There are three reasons you should not fly in a two-seater airplane with someone who is not a pilot. The first is you will die. I forget the other two.
The same rule applies to finding a business coach. There are some who are highly effective and possess the ability to get your career off the ground with a vector toward productivity and purpose. Many, though well meaning, do not. They promise to be your "Marketing Aviator" and "Captain of Strategy" but simply don't have the experience or knowledge to deliver. Here are a four ways you can tell the difference between an effective business coach and a pseudo sage.
They have longevity in a single business. Have you known people who went from one business to the next? One month they are in real estate, the next month they are repairing computers. One month they are doing brain surgery, the next month they are selling egg salad. A quality coach has earned success in at least one enterprise for a sustained period time. Long enough to weather the storms in good economies and bad. This is someone who can guide you through the worst of times.
They have a specific strategy for success. Effective Coaching comes from someone who has been where you want to go. They have crossed the finish line over and over and can teach you exactly how to do the same. Strategy coaches Clint Evans and Joshua Lee offer similar advice in their excellent Entrepreneur.com article, "3 Ways to Find The Right Fit When Searching For A Business Coach." Many people today freshly enter the coaching field through programs that offer a certificate. And certification is certainly admirable. Just be sure the certification comes with real world experience and the coach offers a proven, step by step process to get you to your specific goal.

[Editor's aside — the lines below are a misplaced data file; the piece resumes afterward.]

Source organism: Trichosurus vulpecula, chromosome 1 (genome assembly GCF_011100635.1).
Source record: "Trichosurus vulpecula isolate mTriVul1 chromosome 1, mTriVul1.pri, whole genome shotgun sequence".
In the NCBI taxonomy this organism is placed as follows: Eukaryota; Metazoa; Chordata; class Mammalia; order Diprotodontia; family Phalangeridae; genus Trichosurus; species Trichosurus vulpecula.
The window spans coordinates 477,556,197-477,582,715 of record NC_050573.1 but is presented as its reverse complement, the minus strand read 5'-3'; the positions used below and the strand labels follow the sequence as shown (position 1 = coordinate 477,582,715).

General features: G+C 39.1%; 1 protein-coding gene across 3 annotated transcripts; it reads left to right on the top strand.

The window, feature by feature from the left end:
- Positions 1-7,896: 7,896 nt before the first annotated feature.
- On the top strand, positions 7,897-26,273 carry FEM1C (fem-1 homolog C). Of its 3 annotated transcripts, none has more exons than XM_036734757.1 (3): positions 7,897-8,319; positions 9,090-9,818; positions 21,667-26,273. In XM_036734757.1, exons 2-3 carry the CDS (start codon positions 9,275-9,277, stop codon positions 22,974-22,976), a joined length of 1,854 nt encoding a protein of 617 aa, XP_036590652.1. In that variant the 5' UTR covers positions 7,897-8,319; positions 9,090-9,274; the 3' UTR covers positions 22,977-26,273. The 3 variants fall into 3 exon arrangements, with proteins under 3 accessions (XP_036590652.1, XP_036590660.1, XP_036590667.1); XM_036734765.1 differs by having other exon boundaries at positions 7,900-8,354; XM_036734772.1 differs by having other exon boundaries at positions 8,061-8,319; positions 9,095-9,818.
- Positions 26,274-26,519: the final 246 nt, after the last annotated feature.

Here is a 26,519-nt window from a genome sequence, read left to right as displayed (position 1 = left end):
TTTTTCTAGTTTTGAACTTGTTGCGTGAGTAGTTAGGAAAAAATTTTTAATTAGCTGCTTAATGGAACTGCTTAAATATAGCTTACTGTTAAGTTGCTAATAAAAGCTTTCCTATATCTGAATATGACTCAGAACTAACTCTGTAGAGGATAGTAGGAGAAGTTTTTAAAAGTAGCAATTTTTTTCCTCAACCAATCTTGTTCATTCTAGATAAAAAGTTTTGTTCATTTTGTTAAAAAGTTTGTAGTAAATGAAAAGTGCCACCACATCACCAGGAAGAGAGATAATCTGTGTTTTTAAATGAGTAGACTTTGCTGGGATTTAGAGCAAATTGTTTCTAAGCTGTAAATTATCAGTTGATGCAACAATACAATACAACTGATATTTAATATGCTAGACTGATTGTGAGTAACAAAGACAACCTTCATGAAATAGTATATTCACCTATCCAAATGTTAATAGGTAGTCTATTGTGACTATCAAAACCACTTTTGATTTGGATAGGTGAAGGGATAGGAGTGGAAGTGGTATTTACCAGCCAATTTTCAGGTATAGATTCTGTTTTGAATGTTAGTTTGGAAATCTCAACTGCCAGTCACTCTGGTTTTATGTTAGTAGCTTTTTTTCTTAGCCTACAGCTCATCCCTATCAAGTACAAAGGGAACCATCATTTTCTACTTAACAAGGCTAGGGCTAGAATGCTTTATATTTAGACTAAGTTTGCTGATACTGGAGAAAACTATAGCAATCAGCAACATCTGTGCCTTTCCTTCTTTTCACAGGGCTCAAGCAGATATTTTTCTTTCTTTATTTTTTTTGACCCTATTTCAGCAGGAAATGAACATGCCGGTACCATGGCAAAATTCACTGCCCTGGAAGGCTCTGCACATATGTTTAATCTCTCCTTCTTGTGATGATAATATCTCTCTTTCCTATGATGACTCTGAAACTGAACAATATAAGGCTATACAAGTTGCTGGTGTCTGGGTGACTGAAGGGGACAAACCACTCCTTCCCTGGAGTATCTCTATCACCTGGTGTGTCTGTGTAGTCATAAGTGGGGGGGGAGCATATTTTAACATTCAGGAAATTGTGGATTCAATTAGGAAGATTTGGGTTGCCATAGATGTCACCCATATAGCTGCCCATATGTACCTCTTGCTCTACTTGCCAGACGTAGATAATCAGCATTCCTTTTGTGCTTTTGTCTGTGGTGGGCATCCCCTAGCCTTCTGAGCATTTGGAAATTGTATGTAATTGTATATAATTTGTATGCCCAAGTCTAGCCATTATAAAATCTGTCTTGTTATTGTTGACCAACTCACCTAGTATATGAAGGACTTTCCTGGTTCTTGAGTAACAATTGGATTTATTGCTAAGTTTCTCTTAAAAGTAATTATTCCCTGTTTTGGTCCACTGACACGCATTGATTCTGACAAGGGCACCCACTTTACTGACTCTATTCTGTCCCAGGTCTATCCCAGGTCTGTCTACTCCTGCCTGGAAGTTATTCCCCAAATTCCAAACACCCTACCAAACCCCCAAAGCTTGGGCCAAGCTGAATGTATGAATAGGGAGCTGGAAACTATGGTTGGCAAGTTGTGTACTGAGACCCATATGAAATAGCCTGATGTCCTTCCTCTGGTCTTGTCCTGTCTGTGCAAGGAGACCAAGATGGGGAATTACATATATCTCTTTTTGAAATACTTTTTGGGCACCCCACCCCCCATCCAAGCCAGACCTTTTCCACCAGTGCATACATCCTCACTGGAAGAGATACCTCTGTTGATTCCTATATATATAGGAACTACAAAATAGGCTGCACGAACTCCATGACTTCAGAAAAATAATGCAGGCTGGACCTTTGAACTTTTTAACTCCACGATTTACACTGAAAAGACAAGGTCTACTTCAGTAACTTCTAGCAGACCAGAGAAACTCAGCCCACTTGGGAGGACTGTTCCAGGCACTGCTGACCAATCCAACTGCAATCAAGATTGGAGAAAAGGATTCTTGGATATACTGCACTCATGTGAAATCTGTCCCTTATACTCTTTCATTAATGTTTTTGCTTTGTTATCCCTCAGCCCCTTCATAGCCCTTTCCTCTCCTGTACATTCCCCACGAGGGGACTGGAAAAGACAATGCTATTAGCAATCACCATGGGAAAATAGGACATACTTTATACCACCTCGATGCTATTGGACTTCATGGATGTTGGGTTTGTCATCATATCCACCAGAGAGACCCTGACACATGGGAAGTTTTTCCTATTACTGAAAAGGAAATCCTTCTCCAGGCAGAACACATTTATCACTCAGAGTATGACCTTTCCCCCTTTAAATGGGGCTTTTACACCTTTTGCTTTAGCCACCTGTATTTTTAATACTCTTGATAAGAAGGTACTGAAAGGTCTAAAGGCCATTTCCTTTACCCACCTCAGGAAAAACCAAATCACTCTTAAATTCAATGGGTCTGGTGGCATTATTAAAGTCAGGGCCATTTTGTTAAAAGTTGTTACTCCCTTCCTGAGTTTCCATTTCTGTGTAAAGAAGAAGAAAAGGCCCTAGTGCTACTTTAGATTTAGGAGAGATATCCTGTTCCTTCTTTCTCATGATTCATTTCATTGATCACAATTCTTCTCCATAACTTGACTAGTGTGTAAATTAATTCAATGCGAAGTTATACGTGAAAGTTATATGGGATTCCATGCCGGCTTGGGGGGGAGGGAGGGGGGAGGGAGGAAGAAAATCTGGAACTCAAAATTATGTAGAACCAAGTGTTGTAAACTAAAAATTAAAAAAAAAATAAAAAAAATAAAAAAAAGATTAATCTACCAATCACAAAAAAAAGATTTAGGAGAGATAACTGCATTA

They have real world testimonials. If someone offers to coach you on how to balance on a tightrope across the Grand Canyon, you might want to talk with a few people who have gotten to the other side and lived to tell about it. Likewise, make sure you talk with other students who give glowing reviews about their business results. If your coach can't provide that, perhaps you should tip toe in the other direction. Or run.
They offer a personal touch. Group coaching has great benefits and is usually a part of any coaching program but what happens when you have questions? What if your situation is a bit different? Business Coaching Foundation's article, "The Best Business Coaching Sessions Are One On One," makes a good point in that the primary objective for the coach/student relationship is to identify issues and introduce steps to overcome them. That's not always possible in a group setting. Look for a coach that will work with you personally. No mass produced strategy will answer all your specific questions.
Now that I have made enemies of half the coaching world I will change my name to Changpu and move to a small village in Beijing. But the genuine coaches will celebrate. Some business leaders use their experience to change lives. Others pitch their book "How to Get Rich," because they need the money. You should know the difference.
I can say from personal experience, there is no better money spent than on a true coach and mentor. Invest in yourself and do what you are asked to do even when it takes you out of your comfort zone.
Eventually you will solo. You will pilot your own dream as friends and colleagues stand amazed at your progress. I will cheer you on. From the ground.
What has been your business coaching experience?
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